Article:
|Question on %nonassoc-directive in LALR(1) parser generators firstname.lastname@example.org (2008-09-26)|
|Re: Question on %nonassoc-directive in LALR(1) parser generators email@example.com (firstname.lastname@example.org) (2008-09-27)|
|Re: Question on %nonassoc-directive in LALR(1) parser generators cfc@shell01.TheWorld.com (Chris F Clark) (2008-09-27)|
|Re: Question on %nonassoc-directive in LALR(1) parser generators email@example.com (Chris Dollin) (2008-09-29)|
|From:||Chris F Clark <cfc@shell01.TheWorld.com>|
|Date:||Sat, 27 Sep 2008 14:05:19 -0400|
|Organization:||The World Public Access UNIX, Brookline, MA|
|Posted-Date:||27 Sep 2008 16:41:40 EDT|
> Even his own parser generator occs (implemented in this book) and the
> parser generator Anagram (http://www.parsifalsoft.com/) use this
> (faulty?) approach: They always accept inputs like "x=x=x" when '=' is
> declared non-associative, and I'm not sure now if this is a mistake in
> Holubs book or a misunderstanding by me. The way yacc implements this
> table is, in my opinion
> Associativity of conflict symbol | Perform
> Left-associative | reduce
> Right-associative | shift
> Non-associative | [remove shift from action table]
> Am I right now or who made the mistake here?
The intent of non-assoc is to make "x=x=x" an error and the way to
implement that is to put an error action in the SR-table at the
location you are indicating. So, I believe you are correct here.
Putting a reduce there makes the grammar left associative. (If I can
keep my associativities straight.) Putting a shift there makes the
grammar right associative.
In some cases, (not this instance but other SR-coflicts) doing both,
shifting and reducing to create two paths in the parse forest, makes
the grammar GLR. Also, you can use additional lookahead in the GLR
instances to sometimes resolve the conflict, which can make the tables
As a rhetorical question, I'll ask why you can't use lookahead in the
cse you describe to use the conflict?
The answer being, that because the instance you describe is a
recursive application of a binary operator. In recursive applications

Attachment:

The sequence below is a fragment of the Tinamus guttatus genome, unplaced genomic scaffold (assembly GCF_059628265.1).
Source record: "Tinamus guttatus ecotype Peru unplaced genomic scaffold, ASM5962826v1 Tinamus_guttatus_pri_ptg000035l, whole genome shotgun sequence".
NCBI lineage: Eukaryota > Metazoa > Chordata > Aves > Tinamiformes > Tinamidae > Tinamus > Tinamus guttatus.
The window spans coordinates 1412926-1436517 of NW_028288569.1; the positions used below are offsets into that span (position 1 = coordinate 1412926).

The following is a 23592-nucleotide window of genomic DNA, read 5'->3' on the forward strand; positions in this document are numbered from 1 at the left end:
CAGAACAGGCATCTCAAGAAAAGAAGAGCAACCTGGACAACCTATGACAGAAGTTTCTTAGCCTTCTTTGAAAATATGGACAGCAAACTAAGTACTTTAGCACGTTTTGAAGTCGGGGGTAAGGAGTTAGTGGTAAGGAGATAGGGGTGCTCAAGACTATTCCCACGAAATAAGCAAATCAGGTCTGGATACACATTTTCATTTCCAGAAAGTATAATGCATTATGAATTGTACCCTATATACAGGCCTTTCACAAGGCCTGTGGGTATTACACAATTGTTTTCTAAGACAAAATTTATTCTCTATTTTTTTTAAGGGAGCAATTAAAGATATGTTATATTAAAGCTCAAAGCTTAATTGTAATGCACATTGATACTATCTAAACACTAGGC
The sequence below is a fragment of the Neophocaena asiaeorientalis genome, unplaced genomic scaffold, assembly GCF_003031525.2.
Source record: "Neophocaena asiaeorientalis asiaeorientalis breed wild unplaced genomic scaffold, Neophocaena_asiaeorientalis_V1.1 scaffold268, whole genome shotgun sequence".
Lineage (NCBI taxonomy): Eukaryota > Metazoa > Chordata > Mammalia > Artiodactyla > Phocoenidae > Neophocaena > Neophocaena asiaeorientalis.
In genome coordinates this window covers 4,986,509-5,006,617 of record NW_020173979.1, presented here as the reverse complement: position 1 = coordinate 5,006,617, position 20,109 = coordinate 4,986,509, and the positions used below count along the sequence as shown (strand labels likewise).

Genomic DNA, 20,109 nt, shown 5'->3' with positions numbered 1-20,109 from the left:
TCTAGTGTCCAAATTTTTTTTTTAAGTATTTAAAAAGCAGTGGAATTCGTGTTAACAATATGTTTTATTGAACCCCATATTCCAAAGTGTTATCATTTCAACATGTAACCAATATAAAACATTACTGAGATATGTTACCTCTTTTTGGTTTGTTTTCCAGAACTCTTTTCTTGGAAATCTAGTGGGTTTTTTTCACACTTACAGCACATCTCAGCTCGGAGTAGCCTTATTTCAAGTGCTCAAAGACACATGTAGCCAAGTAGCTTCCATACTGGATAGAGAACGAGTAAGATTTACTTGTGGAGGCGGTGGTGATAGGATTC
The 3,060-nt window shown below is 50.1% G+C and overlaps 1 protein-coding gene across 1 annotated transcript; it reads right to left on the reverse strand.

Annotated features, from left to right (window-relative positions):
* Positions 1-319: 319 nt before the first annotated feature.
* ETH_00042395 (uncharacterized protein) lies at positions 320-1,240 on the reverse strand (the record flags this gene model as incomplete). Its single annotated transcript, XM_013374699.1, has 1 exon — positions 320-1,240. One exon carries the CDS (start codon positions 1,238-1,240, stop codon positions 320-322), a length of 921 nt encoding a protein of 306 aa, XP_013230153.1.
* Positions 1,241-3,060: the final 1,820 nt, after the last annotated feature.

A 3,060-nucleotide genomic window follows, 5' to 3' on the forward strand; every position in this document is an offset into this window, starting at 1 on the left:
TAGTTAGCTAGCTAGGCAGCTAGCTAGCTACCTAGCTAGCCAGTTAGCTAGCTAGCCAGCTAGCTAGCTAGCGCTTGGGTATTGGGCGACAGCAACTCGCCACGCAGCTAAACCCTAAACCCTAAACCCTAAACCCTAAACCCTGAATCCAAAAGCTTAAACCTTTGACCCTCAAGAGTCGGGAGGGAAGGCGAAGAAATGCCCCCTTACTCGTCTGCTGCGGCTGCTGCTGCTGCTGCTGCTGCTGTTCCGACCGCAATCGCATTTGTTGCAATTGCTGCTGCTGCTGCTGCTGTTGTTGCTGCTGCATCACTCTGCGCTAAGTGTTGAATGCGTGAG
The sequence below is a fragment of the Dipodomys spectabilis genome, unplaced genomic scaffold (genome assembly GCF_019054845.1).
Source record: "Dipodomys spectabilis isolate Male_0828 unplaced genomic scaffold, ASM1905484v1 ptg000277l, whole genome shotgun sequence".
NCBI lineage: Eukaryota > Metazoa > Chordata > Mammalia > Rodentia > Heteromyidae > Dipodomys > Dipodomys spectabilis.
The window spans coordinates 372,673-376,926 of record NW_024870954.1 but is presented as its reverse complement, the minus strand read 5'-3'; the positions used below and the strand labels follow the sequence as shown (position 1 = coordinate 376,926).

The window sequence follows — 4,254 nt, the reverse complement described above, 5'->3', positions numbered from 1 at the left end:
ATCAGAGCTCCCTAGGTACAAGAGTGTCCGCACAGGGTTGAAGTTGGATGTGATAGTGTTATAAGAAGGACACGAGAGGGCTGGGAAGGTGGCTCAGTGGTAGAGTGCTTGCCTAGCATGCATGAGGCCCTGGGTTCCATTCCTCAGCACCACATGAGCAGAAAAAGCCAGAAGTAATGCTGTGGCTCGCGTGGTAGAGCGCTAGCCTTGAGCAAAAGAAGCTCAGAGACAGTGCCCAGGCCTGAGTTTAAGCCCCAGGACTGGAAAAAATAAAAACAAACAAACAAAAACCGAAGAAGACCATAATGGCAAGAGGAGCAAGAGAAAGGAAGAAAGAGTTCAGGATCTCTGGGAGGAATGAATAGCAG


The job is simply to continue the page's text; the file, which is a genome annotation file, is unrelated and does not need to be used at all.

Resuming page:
of binary operatos the lookahead doesn't provide additional
information. You can reduce the same sentences picking either left or
right. You simply build different trees for them.
In this case, associativity operators give approximately the right
level of control, although you might want to apply them more locally
than globally. In other cases, it is better to use lookahead (or GLR)
to guide the choice because the lookahead can tell you which strings
you are not allowing as sentences. In many of those case, selecting
shift allows the larger set of strings as belonging to the grammar.
However, if I recall correctly, it is possible to construct cases,
where the reduce option actually selects that grammar that has more
strings in it.
One of the subtly(*) good features of Yacc++ is how it handles these
conflicts. (Subtly meaning here, a good feature that goes (and should
go) essentially unnoticed because it simply does the right thing
without drawing attention to itself.) We actually spent a fair amount
of time looking at different types of conflicts and determining what
the parser generator should do with them. ELR has more kinds of
conflicts than LR does, especially if one is doing LR(k) parsing.
As to the Holub book, despite its errors, I think it is a good book.
To me the errors are simply a reflection of how difficult it is to do
parsing right. It is a much more subtle problem than most people
Hope this helps,
Chris Clark Internet: firstname.lastname@example.org
Compiler Resources, Inc. or: email@example.com
23 Bailey Rd Web Site: http://world.std.com/~compres
Berlin, MA 01503 voice: (508) 435-5016
USA fax: (978) 838-0263 (24 hours)
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